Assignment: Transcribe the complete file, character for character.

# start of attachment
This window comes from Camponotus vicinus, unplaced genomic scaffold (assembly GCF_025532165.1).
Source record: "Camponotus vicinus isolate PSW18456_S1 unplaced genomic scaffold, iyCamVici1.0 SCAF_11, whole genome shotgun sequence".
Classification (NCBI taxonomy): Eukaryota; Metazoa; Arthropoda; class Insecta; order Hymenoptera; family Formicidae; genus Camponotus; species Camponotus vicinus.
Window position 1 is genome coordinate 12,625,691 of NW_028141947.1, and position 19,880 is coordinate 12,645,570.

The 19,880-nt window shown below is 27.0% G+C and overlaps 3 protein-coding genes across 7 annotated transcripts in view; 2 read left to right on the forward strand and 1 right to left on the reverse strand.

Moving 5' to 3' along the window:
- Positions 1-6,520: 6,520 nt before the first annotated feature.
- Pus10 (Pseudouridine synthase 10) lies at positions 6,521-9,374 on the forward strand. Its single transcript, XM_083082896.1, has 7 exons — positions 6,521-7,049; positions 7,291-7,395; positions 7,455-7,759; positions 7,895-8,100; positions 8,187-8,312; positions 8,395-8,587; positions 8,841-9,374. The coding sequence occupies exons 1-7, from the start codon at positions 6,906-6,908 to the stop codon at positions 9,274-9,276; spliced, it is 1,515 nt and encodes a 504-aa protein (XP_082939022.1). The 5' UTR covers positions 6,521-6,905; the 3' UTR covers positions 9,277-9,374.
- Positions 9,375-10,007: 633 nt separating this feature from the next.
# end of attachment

This window comes from Camponotus vicinus, unplaced genomic scaffold (assembly GCF_025532165.1).
Source record: "Camponotus vicinus isolate PSW18456_S1 unplaced genomic scaffold, iyCamVici1.0 SCAF_11, whole genome shotgun sequence".
Classification (NCBI taxonomy): Eukaryota; Metazoa; Arthropoda; class Insecta; order Hymenoptera; family Formicidae; genus Camponotus; species Camponotus vicinus.
Window position 1 is genome coordinate 12,625,691 of NW_028141947.1, and position 19,880 is coordinate 12,645,570.

The 19,880-nt window shown below is 27.0% G+C and overlaps 3 protein-coding genes across 7 annotated transcripts in view; 2 read left to right on the forward strand and 1 right to left on the reverse strand.

Moving 5' to 3' along the window:
- Positions 1-6,520: 6,520 nt before the first annotated feature.
- Pus10 (Pseudouridine synthase 10) lies at positions 6,521-9,374 on the forward strand. Its single transcript, XM_083082896.1, has 7 exons — positions 6,521-7,049; positions 7,291-7,395; positions 7,455-7,759; positions 7,895-8,100; positions 8,187-8,312; positions 8,395-8,587; positions 8,841-9,374. The coding sequence occupies exons 1-7, from the start codon at positions 6,906-6,908 to the stop codon at positions 9,274-9,276; spliced, it is 1,515 nt and encodes a 504-aa protein (XP_082939022.1). The 5' UTR covers positions 6,521-6,905; the 3' UTR covers positions 9,277-9,374.
- Positions 9,375-10,007: 633 nt separating this feature from the next.